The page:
Since we are entertaining this “New Decade, New You” mentality, let’s talk about how we’re going to create healthier financial habits in the next 10 years. I know I’m capable of doing a better job than I did in the last 10 years (I was 17 in 2010 for crying out loud!). I wanted some concrete advice so I did the only thing I could think of – I asked a mortgage banker. Not just any mortgage banker, I asked Cindy Bradley, who is always giving me financial tips! Take notes, you won’t want to forget this information.
1. Review your credit report……regularly! (click this link)
Good credit is a powerful tool. It goes hand in hand with a good credit score. Your credit score is a 3 digit number that sums up how reliable you are at paying back debt. Your credit history on your credit report determines your score. If you pay your bills on time every month, your score goes up. If you miss payments or pay late, your score will go down. Financial wellness includes monitoring your credit report for errors or fraud. Every person in America has the ability to check their credit report at “no charge” from each of the three credit bureaus (Equifax, Experian, & Transunion) annually. This should be done at least once per year. You can check all three bureaus at once or check each bureau quarterly. Don’t wait until you are ready to buy a home to check your credit report. Be proactive and do it today! See the link above.
2. Start saving, no matter how small.
In the New Year, pledge to pay yourself first. The quickest way to avoid turning to credit cards for “unexpected” expenses is to start with a goal of saving $1,000 in an emergency fund. From there you can begin building toward 3-6 months of expenses in your fund. So many people say, “I’m going to wait and save after I’ve paid all my bills and I’ll save what’s left,” but we all know what happens then. Very seldom is there anything left. So, the idea of paying yourself first is to prioritize taking good care of your financial future by putting yourself in the front of your bill-paying line. That’s right, sometimes it’s even helpful to think about paying yourself as a bill that you pay, putting a little bit aside each month. It doesn’t even really matter how much it is. What’s most important is creating a habit.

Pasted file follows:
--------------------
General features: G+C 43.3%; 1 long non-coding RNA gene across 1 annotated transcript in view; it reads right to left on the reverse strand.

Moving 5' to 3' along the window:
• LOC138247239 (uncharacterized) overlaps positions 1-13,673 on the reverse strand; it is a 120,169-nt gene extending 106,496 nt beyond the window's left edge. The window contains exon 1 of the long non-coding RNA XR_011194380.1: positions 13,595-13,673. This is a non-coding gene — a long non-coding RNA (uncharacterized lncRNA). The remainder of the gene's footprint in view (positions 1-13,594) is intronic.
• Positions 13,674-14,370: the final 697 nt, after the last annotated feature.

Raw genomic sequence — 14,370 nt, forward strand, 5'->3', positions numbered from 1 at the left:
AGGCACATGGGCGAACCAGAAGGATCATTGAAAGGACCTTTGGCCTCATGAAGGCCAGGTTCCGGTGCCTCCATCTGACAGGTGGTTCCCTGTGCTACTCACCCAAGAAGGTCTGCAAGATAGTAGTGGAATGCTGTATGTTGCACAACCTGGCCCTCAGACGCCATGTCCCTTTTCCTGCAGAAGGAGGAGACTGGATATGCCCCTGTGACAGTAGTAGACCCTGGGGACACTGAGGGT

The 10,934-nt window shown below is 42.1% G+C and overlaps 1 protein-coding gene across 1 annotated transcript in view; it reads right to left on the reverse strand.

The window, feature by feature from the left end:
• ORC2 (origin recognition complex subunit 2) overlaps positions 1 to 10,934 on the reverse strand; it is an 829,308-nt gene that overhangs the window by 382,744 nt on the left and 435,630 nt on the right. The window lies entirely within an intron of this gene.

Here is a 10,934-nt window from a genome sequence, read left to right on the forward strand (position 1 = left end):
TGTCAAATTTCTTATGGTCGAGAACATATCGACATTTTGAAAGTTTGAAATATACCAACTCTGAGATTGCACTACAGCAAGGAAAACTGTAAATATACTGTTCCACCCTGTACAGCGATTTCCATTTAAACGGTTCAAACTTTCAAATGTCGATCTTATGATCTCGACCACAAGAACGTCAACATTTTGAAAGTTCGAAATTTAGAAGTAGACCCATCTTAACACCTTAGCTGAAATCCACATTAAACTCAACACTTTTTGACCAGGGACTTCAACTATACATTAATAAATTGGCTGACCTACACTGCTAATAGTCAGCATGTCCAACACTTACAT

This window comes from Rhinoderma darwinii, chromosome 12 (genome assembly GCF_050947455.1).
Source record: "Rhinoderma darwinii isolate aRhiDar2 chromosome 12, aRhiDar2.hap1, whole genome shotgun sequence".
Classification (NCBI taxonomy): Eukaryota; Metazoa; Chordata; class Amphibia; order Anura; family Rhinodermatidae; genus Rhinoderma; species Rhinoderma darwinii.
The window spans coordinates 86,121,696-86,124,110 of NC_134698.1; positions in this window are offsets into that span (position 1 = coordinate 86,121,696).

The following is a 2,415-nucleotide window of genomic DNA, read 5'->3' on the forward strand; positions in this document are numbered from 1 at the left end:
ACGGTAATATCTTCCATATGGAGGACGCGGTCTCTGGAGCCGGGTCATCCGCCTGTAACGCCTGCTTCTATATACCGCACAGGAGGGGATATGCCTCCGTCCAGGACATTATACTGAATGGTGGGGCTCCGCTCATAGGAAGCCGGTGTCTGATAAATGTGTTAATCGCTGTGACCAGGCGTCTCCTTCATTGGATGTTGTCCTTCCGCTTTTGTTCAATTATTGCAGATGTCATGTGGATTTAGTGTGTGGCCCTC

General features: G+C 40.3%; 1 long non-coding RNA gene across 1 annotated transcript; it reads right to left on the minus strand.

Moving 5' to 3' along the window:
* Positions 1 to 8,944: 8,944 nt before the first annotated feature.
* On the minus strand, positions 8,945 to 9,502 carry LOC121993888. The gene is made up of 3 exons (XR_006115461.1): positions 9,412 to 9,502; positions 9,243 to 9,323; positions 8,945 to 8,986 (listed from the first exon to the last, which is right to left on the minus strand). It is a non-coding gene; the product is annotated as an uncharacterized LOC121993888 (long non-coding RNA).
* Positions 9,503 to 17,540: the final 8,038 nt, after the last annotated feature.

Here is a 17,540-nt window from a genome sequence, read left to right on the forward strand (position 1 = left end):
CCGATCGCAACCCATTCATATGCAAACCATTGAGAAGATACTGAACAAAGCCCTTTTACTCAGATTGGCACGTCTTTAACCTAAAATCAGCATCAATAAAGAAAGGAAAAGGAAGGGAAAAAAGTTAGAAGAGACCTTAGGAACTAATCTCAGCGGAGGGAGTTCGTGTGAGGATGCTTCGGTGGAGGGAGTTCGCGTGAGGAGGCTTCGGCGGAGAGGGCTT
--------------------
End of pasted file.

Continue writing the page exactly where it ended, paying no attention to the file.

3. Tell your money what to do by Budgeting (click this link here)
Yes, the dreaded “B” word. A budget is just an action plan for your money. Sit down once a month with your spouse or significant other and give every dollar a name. Consider wants vs. needs carefully. Dave Ramsey recommends starting with the most important categories first. Savings, food, shelter, utilities, transportation, and clothing. Dave endorses a free budget tool called EveryDollar. It’s an easy app-based budget for your devices. There is a link above. Once your true necessities are taken care of, you can fill in the rest of your categories based on your goals. If you want to increase your emergency fund, pay off student loan debt, or credit card debt, then a budget helps you set and accomplish goals. One of those goals could be our next topic below.
4. Retirement Planning
Planning for retirement early is a crucial aspect of financial wellness. Whether you’re saving money in an employer-sponsored 401(k) plan or independently in an IRA, it’s a great idea to have some form of retirement savings as soon as you reach your early twenties to take advantage of compound interest and account growth. The more time your money has to grow, the more time it has to benefit from compound interest (which means earning interest on top of interest)! Contribute as much as you can to your company’s 401K, especially if there is a match. Some employers’ 401K plans have a designated Roth account feature, which offers employees the ability to place after-tax wages into the account. As you begin to win the money game, you should free up more funds to dedicate annually to maximize your retirement & investment savings.
Note: This does not constitute Stockton Mortgage Corporation’s endorsement or promotion of any third-party product, organization, or company, nor does it indicate an affiliation with or sponsorship of the third party by Stockton Mortgage Corporation.
Have more questions about this topic? Leave them in the comments below! We are always looking for new blog topics for our readers!
Until next time,